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Fantasy basketball: Five rookies worth drafting and when to pick them

I can still recall securing a rookie Chris Paul with a midround pick back in 2005. The Wake Forrest product was a statistical star from the jump for the then New Orleans Hornets (by way of Oklahoma City that season). Getting one of those special rookie seasons at a value is one of the more memorable achievements as a fantasy hoops manager.

Last year saw Anthony Edwards finish as the top fantasy rookie on the Player Rater thanks to rare scoring volume for a teenager, while Tyrese Haliburton was close behind fueled by atypical efficiency for a professional freshman. LaMelo Ball proved he’s a future fantasy force at the helm of a fun run-and-gun roster.

Not every rookie class delivers a bevy of impact fantasy options, but this current group appears uniquely flush with playmakers and defensive versatility. In an appraisal of this season’s rookies through a fantasy lens, let’s discuss the top options from the 2021 class.

1. Cade Cunningham, PG, Detroit Pistons

The top pick in the draft joins a Detroit roster with a desperate need for a lead creator and point-of-attack defender. Even with Killian Hayes rostered, the Pistons are likely to afford Cunningham every opportunity to pace the team in pick-and-roll and isolation creation. Cunningham’s strong defensive rates from Oklahoma State should also translate. Already a gifted three-level scorer who somehow boasted a .571 true shooting clip while consuming nearly a 30% usage rate as a collegiate star, the key to Cunningham’s fantasy stardom could be his capacity to distribute for others.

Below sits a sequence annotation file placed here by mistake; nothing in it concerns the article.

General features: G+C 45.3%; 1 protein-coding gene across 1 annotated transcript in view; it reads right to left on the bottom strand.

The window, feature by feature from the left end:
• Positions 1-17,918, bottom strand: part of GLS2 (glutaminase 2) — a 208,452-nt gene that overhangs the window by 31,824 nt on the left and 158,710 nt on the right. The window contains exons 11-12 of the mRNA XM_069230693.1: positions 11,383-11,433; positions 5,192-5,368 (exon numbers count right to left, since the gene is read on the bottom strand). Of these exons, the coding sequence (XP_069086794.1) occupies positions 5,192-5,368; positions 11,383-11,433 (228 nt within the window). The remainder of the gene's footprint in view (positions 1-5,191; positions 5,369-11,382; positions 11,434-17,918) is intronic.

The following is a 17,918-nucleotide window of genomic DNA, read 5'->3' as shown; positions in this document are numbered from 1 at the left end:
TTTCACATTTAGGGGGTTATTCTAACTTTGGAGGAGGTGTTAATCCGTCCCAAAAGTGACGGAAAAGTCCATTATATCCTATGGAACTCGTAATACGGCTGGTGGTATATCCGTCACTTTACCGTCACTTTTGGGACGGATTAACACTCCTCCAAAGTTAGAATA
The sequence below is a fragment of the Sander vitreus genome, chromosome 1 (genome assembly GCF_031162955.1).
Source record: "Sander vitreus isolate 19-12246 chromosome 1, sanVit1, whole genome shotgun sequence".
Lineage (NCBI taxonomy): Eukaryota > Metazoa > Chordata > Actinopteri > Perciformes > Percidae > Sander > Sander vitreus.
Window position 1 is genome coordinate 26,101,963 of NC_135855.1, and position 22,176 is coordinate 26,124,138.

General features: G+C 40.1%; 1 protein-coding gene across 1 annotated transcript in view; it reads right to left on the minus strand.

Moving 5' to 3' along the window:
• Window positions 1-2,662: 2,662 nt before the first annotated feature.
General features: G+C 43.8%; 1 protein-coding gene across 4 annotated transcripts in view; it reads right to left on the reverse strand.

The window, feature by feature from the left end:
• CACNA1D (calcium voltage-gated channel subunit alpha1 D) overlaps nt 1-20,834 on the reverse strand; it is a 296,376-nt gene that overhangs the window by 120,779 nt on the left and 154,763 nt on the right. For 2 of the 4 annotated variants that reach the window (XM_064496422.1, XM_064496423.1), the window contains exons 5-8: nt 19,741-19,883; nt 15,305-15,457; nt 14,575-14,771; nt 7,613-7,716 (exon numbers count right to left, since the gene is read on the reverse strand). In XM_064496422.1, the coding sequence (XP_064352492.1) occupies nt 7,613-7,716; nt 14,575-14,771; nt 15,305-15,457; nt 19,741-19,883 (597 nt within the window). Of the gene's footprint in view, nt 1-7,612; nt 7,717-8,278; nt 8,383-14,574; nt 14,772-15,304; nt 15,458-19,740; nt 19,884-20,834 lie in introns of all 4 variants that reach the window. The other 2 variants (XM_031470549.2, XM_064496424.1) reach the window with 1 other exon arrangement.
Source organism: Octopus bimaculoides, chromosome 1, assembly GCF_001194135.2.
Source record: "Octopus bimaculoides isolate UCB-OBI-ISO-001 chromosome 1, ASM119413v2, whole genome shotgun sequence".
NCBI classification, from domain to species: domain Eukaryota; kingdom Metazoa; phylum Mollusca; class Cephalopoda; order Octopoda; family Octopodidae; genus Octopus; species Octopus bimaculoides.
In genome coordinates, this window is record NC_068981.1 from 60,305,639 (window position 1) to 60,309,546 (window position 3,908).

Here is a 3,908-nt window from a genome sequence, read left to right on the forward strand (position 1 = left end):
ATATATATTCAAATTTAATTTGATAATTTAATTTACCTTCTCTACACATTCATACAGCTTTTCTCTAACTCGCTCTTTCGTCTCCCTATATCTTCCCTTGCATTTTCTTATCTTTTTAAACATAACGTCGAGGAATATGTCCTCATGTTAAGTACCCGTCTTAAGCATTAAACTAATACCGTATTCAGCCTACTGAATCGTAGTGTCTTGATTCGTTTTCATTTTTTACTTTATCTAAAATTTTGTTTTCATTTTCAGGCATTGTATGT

When to draft him: 7th round


2. Jalen Suggs, PG/SG, Orlando Magic

This seems bold, but the rookie has the ability to build diverse statistical lines in a busy lead guard role for Orlando. Markelle Fultz and Cole Anthony will compete for minutes and touches in the backcourt, but I doubt they keep Suggs from serving an important role for the Magic, especially as the rookie brings unrivaled shot creation compared to his peers on the depth chart.

When to draft him: 8th round


3. Jalen Green, SG, Houston Rockets

A prolific scoring guard who posted 20.3 PPG in just 24.1 MPG in the Summer League, Green should also enjoy a high-usage role right away in the pros. There is real potential for Green to mimic Edwards’ heat-check rookie season with the Timberwolves.

When to draft him: 10th round


4. Evan Mobley, PF/C, Cleveland Cavaliers

Block and steal rates are two statistical categories that often translate from the collegiate level with high fidelity to the pros. This reality makes Mobley’s fantasy potential more intriguing given the USC standout produced 2.9 blocks per game as a freshman. The frontcourt in Cleveland is a bit crowded, but Mobley has the ability to secure a big role right away.

When to draft him: 10th round


5. Alperen Sengun, C, Houston Rockets

With three double-doubles in four appearances and stellar block and steal rates in the Summer League, the Turkish center could play a big enough role for Houston as a rookie to surface as a helpful fantasy reserve. Given how scarce blocks prove, there is a viable path to value for Sengun.

When to draft him: Final rounds


Other rookies to watch

Josh Giddey could compete for a meaningful role in Oklahoma City from the first tip. The Aussie tallied strong assist and rebound numbers in the NBL, evidence he could eventually help fantasy teams in a Ricky Rubio-like fashion. It’s fine to stash Giddey with a late-round pick.

Scottie Barnes will likely play behind OG Anunoby and Pascal Siakam to begin his career, but his atypically strong passing skills and loud defensive metrics could surface soon.

-The Pelicans have a ton of vacated minutes and shots on the perimeter, which could help sharpshooter Trey Murphy III become relevant early on.

-Joining Suggs in Orlando is a fun 3-and-D prospect in Franz Wagner. The Michigan product doesn’t actually have a ton of competition on the wing for minutes.

-Jonathan Kuminga and Moses Moody will flash at times this season and could become fun interim additions at times off the wire, but are unlikely to play big enough of a role as raw rookies on a Warriors team that is a potential contender.

-Indiana’s Chris Duarte could be the Desmond Bane of this class in that he’s an older, ready-made pro shooter.

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